School District 72 superintendent Tom Longridge addresses those in attendance at one of the school closure consultation sessions held earlier this year. Longridge says it's too early to tell how or even if the new funding announcement will affect the closure process.

District surprised by funding announcement

Few details available about Rural Education Enhancement Fund announced by government

The provincial government may have specifically listed Oyster River and Discovery Passage Elementary as two schools that could be saved using their new Rural Education Enhancement Fund announced today, but it’s far too early to tell what that means for the district or those schools, according to Superintendent of School District 72 Tom Longridge.

Both schools were set to close at the end of this school year.

Longridge says he found out about the latest funding being made available by the Ministry of Education when the public announcement was made today.

“There was no indication at any time before this announcement was made that this would be happening, so we really need some time to process it,” Longridge said this afternoon after the announcement. “There’s a lot of information we need before we can say if this will affect the closures at all.”

The Rural Education Enhancement Fund, according to the government release, was formed, “to help rural schools in B.C. stay open,” and is meant to cover the expected savings a district would see should a school close.

The criteria for a school to be eligible to receive the funding, however, says that “closures due to facility condition or extreme enrolment decline are not included.”

Longridge says he has no idea how they are going to determine that.

“The board took many factors into account when they made the difficult decision to close Oyster River and Discovery Passage, and enrolment was only one of them, so I have no idea how the government is going to determine whether a school meets the criteria they’ve set.”

He also says there are no details available yet as to how a district would go about acquiring the funds should they be eligible, what costs it would cover, what the process would look like in terms of distributing those funds should they be made available, or restriction the ministry will put on them.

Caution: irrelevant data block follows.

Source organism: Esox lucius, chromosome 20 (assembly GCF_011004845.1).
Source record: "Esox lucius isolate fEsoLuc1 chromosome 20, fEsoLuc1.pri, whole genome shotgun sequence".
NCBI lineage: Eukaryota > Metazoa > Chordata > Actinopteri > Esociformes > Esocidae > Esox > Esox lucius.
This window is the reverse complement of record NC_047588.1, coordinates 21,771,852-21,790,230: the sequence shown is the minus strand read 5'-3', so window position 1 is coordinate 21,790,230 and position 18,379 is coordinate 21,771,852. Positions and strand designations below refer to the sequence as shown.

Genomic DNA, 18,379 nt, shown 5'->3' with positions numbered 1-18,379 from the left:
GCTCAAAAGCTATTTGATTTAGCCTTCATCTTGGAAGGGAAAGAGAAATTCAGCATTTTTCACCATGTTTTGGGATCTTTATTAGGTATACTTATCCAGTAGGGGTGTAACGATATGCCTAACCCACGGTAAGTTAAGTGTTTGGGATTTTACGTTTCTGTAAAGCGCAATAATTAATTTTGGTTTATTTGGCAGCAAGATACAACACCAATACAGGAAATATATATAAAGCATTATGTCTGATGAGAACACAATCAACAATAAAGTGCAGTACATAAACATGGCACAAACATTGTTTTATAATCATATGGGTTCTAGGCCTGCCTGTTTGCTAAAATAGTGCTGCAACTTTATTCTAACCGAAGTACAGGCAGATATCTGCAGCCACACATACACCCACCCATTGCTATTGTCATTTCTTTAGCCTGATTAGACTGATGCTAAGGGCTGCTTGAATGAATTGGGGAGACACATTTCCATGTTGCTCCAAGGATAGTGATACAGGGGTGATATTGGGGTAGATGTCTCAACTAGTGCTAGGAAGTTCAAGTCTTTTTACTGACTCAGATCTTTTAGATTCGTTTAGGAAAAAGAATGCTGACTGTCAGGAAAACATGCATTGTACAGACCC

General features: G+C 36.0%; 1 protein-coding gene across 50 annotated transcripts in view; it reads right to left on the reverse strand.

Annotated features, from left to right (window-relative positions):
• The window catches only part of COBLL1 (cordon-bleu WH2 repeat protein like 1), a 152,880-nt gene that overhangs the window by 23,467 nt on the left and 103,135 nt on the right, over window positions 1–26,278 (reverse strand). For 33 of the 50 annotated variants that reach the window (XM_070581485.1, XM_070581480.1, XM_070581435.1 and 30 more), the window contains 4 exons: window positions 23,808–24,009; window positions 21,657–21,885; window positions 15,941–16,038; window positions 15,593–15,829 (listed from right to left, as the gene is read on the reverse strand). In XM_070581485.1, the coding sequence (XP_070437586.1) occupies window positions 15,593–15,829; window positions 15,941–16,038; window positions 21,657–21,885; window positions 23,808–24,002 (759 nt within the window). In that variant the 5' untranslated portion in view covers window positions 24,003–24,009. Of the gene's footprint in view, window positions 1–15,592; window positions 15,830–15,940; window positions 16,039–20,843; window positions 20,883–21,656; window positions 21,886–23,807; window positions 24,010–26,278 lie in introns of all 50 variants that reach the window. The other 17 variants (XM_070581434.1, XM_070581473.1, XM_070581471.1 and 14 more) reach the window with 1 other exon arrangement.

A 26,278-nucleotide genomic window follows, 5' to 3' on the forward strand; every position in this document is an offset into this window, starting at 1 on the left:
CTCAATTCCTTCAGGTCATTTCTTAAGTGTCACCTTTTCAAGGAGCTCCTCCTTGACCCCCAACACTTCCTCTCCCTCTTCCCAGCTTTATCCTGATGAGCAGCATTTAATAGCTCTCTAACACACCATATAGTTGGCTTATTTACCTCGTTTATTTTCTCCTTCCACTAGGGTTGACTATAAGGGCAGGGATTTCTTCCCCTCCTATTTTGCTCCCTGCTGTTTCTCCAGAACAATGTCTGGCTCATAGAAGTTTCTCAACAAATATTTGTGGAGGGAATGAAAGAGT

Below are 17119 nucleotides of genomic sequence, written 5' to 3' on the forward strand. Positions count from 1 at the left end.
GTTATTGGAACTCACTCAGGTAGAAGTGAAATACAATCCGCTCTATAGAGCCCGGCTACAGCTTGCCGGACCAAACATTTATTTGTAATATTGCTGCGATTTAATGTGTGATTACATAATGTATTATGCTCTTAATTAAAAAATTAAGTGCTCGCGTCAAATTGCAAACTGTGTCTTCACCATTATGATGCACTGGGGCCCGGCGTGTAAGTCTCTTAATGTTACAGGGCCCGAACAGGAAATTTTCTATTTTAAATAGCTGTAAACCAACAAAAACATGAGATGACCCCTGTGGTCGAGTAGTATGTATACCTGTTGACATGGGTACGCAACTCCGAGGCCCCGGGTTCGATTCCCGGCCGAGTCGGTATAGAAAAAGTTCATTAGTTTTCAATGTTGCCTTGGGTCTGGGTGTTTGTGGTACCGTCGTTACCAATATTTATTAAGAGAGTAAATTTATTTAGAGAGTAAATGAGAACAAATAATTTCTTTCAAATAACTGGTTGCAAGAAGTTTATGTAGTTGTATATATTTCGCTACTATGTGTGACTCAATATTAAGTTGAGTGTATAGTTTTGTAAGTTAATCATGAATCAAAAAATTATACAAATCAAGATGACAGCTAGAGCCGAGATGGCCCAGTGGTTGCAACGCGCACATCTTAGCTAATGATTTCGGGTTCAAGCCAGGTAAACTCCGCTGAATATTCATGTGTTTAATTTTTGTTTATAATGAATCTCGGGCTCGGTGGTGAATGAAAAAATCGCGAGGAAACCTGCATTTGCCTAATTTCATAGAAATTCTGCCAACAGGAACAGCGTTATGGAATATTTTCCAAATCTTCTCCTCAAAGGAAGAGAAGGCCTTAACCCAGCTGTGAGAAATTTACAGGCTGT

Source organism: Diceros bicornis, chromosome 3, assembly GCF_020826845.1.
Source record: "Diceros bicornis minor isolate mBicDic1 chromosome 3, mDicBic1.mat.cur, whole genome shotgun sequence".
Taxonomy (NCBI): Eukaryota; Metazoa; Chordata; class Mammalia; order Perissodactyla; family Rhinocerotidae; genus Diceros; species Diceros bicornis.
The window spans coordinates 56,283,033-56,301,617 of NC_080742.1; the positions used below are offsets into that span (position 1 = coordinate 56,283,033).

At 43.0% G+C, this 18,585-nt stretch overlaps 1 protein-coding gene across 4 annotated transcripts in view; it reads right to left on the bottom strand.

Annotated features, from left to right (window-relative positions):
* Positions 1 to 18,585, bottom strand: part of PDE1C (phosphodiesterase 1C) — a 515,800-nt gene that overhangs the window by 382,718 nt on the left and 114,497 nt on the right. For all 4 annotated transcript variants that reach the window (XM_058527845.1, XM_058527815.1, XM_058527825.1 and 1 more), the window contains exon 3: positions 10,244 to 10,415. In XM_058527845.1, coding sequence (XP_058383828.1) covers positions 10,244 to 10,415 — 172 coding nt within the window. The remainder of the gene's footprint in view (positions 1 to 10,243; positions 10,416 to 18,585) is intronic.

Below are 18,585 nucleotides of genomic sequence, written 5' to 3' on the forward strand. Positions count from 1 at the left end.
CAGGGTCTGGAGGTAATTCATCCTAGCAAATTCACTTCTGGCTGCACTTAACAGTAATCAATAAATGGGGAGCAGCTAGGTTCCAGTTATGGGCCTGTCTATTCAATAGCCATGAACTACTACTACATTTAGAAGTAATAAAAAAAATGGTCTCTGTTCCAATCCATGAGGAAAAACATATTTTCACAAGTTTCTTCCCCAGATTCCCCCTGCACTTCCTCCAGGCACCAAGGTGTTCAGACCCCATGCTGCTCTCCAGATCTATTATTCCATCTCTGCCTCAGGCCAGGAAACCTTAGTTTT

“We’ll have to gather much more information and put it before the board for thoughtful consideration before we can really say what this announcement really means for us as a district,” Longridge says, adding the public can be sure the district will be urgently working on this situation and will update the community when they have any more details than what was announced today.

“Rest assured, the secretary-treasurer is on top of this, trying to get us the information as soon as possible so we can get to work on figuring this out and get it before the board for consideration once we know more.”

The fund, according to the government, is open to districts outside the Lower Mainland, Greater Victoria and Kelowna in areas with populations under 15,000 where closure would eliminate specific grades within a community.

UPDATE (June 16):

The official opposition issued a statement this morning calling the announcement nothing more than a “campaign announcement.”

NDP education spokesperson Rob Fleming issued a release today saying what is needed for public education to thrive in B.C. is “secure, stable and adequate funding for our schools,” instead of a sudden influx of funds attempting to fix the problem created by the government’s “failed education budget (that) tore communities apart.”

“They have put parents and kids through incredible turmoil,” Fleming says in the NDP statement. Communities have spent bitter, divisive months mobilizing to save their schools. Now, after taking with two hands, Christy Clark is giving back a fraction of her cuts with one. She’s rolling out haphazard funding announcements and hoping these communities will forget her government’s shameful record on education that took B.C. from the second best funded education system in Canada to the second worst.”